|1,476,446 (2011 census)|
Dhundhari (also known as Jaipuri) is a dialect of Rajasthani spoken in the Dhundhar region of northeastern Rajasthan state, India. Dhundari-speaking people are found in four districts – Jaipur, Sawai Madhopur, Dausa, Tonk and some parts of Sikar 
With some 1.5 million speakers, it is not the largest speaking dialect in Rajasthan, though fairly used in the regions mentioned above. Dhundhari is spoken widely in and around Jaipur.
According to G.A.Grierson, Jaipuri is the form of speech of Central Eastern dialect of Rajasthani, which means literally the language of Rajasthan. MacAlister completed the grammatical analysis on February 24, 1884. Books on Jain philosophy, such as Moksha Marga Prakashak, have been written in Dhundari by Acharyakalpa Pt. Todarmalji. The Serampore missionaries translated the New Testament into Jaipuri proper in 1815.
It is called Dhundhari as it was mainly spoken in the Dhundhar region. The state was divided into-Marwar, Mewar, Dhundhar, Hadoti, and Vagad. These divisions were based on culture and language. Now there is no such division and the districts which fall in that region are the ones listed above. Most of the Dhundhari-speaking population is in Jaipur and hence, the name Jaipuri.
The derivation of the name ‘Dhundhari’ is thought to be from two origins.
(1) According to the first opinion, Dhundhari is believed to have drawn its name from the Dhundh or Dhundhakriti mountain, which is situated near Jobner in Jaipur District or in the West frontier of the State.
(2) The other opinion is that it is named after a river called Dhundh flowing through this region. Hence the name became Dhundhar. This tract is the place lying to the southeast of the range of the hills forming the boundary between Shekhawati and Jaipur.
Other names employed by natives to Jaipuri are Jhar-sahi boli or the speech of the kingdom of the wilderness and Kai kui ki boli or the speech of kai kui, from the peculiar word ‘Kai’ which in Jaipuri means ‘what’.
Dhundhari is primarily spoken in the state of Rajasthan. Mewati is another dialect of Rajasthani to the northeast, which assumes the form of Braja Bhasha in Bharatpur. Mewati is actually the language of the former Mewat, the abode of the Meos. Dang is a further sub-dialect of Braja Bhasa in Karauli and that of Bundeli and Malvi in Jhalawar and the southern parts of Kota.
Modern Dhundhari [rwr], which is used in the present time, in Rajhastan shares a 75-80% lexical similarity with Hindi (this is based on a Swadesh 207 word list comparison). It has many cognate words with Hindi. It also shares many words with other Rajasthani dialects. In some parts, it is also spoken mixed with Hindi and other similar languages.
The phonemic inventory of Jaipuri consists of both segmental phonemes and suprasegmental phonemes. There are 6 vowel phonemes and 32 consonantal phonemes in Jaipuri language. Out of the 32 consonantal phonemes, there are 20 Stops, 2 fricatives, 4 nasals, 2 flaps and 2 lateral and 2 semivowels.
Nasalization is a suprasegmental phoneme found in Jaipuri language which occurs with all vowels. Some of the occurrences of nasalized vowels are given below in contrast with non-nasalised vowels. Examples—'Ãguli' means finger where the first letter A(ɐ) is nasalized; 'bɐgicho' is garden in Dhundhari and ɐ is not nasalized. 'pũ:cʰŋo' is 'to wipe’ and again u is the suprasegmental phoneme.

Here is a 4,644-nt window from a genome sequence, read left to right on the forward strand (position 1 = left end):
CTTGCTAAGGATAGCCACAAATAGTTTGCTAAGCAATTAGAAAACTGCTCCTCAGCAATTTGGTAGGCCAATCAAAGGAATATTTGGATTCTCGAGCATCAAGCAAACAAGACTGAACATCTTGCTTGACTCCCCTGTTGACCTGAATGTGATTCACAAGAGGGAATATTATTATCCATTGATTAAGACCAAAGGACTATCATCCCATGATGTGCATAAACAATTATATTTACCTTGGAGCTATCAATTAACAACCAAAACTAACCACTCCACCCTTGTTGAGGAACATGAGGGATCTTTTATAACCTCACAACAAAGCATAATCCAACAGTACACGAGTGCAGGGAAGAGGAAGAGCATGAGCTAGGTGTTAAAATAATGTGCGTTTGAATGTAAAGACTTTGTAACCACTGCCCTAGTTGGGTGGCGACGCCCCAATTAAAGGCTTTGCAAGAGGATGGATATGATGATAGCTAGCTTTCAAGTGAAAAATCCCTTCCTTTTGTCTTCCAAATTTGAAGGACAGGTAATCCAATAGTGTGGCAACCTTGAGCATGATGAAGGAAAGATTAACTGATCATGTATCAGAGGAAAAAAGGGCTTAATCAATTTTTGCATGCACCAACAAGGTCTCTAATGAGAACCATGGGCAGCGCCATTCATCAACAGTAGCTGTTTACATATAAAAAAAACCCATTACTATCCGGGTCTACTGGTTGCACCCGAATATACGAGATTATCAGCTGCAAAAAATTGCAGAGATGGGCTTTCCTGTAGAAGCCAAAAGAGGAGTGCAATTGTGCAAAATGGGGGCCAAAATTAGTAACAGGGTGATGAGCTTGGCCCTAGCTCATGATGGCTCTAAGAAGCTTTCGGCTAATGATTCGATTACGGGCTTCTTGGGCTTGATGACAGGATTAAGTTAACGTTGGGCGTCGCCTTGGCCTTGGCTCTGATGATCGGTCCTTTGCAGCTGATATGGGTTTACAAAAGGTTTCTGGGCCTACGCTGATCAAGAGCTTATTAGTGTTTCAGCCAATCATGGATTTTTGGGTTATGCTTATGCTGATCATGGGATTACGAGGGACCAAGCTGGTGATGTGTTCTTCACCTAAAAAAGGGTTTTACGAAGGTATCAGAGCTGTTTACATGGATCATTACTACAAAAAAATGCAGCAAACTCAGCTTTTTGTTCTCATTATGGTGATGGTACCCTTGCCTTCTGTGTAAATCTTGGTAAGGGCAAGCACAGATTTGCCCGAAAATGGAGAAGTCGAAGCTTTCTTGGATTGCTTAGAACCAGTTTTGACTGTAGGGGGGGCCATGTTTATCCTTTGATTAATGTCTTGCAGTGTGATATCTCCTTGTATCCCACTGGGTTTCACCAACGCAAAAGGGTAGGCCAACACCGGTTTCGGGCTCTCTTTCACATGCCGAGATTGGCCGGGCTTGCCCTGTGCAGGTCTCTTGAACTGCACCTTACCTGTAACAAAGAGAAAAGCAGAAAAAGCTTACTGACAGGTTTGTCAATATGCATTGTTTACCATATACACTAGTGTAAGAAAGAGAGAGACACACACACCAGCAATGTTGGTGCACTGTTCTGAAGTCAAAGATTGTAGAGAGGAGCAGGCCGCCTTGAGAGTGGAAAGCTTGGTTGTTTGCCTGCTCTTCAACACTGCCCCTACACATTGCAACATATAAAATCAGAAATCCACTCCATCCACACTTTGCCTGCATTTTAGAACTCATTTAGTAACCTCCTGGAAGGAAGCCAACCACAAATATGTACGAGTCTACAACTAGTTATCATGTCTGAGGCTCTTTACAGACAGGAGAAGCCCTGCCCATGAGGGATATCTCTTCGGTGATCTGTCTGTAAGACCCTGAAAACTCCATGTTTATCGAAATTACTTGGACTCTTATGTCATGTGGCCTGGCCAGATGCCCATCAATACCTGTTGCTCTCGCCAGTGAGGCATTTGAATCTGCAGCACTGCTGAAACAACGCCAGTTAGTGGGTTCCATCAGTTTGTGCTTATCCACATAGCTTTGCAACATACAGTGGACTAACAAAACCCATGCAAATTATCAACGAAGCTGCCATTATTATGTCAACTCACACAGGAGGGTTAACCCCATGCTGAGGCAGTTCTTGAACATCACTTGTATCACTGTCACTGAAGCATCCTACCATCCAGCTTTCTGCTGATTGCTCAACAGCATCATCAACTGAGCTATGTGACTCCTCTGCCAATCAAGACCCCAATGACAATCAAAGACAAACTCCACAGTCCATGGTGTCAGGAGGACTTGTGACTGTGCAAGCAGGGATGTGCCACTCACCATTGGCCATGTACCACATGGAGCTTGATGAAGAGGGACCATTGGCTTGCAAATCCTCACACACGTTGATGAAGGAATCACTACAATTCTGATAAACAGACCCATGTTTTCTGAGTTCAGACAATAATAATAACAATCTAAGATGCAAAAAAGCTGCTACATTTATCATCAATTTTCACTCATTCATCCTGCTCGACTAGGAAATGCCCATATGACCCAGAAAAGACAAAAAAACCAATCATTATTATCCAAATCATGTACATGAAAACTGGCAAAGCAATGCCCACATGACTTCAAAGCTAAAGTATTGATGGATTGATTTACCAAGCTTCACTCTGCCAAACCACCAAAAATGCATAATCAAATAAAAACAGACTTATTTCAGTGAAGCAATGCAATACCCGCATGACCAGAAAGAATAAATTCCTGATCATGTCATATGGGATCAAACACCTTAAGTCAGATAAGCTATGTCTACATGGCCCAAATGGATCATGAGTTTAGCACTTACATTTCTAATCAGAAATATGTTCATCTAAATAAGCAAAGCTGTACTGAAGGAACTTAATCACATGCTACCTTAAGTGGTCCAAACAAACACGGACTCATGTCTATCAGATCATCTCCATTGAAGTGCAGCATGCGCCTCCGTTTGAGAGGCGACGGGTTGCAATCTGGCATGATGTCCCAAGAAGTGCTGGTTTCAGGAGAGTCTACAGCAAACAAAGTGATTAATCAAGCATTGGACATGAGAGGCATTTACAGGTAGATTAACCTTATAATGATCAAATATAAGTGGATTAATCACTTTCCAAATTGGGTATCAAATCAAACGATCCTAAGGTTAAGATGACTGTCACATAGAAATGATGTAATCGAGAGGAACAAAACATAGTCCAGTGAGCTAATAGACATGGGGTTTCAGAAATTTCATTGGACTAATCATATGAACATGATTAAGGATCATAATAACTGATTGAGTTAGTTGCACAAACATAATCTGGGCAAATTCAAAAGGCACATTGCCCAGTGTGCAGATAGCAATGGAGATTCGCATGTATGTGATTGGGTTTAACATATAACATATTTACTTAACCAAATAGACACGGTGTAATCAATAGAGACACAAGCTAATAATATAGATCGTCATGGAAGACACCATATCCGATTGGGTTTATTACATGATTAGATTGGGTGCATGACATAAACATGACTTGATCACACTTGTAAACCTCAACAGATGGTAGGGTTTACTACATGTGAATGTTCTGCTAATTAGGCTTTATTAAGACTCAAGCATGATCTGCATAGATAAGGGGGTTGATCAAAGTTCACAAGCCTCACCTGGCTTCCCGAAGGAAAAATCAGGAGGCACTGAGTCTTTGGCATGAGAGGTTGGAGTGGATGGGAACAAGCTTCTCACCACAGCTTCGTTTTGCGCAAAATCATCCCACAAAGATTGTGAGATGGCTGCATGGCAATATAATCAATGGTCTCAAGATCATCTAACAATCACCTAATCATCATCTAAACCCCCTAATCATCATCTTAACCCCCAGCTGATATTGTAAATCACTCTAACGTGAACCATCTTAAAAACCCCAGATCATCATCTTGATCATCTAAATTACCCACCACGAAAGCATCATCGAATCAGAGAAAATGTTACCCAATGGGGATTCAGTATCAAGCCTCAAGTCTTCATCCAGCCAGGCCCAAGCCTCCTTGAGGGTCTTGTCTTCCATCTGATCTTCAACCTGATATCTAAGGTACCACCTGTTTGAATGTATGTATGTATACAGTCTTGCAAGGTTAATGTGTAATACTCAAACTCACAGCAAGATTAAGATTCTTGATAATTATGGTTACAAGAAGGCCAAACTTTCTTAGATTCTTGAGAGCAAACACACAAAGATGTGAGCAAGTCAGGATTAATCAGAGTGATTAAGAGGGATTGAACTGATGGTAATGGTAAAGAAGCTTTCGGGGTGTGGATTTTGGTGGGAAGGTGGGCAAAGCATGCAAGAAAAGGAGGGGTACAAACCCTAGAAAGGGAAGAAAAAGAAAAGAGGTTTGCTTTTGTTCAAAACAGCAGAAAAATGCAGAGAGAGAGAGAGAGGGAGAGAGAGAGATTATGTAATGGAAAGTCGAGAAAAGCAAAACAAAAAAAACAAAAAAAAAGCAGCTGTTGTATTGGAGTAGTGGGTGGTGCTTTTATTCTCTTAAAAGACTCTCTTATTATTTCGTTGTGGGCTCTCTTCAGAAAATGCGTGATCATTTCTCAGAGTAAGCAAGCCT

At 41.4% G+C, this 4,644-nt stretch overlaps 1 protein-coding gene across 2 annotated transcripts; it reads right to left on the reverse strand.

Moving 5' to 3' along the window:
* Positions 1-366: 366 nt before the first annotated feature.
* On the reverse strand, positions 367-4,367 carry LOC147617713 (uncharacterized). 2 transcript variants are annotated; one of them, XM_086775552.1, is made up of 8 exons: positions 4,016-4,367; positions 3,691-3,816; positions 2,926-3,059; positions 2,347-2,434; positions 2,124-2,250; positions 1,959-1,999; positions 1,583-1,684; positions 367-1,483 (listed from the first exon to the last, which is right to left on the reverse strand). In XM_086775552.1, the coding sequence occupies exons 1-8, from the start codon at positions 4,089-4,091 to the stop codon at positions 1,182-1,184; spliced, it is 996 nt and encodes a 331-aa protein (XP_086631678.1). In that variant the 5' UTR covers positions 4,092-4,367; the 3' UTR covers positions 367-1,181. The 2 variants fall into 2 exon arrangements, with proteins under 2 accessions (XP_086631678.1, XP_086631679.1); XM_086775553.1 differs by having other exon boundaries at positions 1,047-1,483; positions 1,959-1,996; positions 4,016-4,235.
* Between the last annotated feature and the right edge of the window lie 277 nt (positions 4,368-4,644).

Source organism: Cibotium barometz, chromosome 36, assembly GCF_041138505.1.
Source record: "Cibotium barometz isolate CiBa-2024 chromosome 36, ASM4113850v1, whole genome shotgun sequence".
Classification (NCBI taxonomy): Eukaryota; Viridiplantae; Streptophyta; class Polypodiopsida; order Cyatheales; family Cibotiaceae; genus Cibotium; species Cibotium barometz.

Dhundhari have a structure that is quite similar to Hindustani (Hindi or Urdu). The primary word order is subject–object–verb. Most of the interrogatives used in Dhundhari are different from Hindi.
Dhundhari vocabulary is somewhat similar to other Western Indo-Aryan languages, especially Rajasthani. A little similarity can be traced between Dhundhari and Gujarati too. However, elements of grammar and fundamental terminology differ enough to significantly impede mutual intelligibility. Dhundhari also uses some words of Sanskrit which are not a part of Hindi now.
Dhundhari is generally written in Devanagari script. Though not very much use of written Dhundhari is seen nowadays.
Though Jaipuri is used as a mother tongue in the home domains, the usage varies since the younger generation use Jaipuri mixed with Hindi. Jaipuri is used in the public places of the locality and the market among the Jaipuri speakers. Though Jaipuri is not taught as a separate subject or as a medium of instruction in the schools, oral communication and teaching is done mostly through Jaipuri language in the rural areas where Jaipuri speakers are in dominance. Many people in the last years have migrated to Hindi and stopped using Dhundhari altogether and this trend continues. It reduces the actual number of speakers in the census.
- "Statement 1: Abstract of speakers' strength of languages and mother tongues - 2011". www.censusindia.gov.in. Office of the Registrar General & Census Commissioner, India. Retrieved 2018-07-07.
- "Memoir relative to the progress of the translations of the Sacred Scriptures, in the year 1815". Serampore, Printed at the Mission press. 1816.
- "Jaipuri in India Census 2011" (PDF). Census of India. Ministry of Home Affairs, Government of India.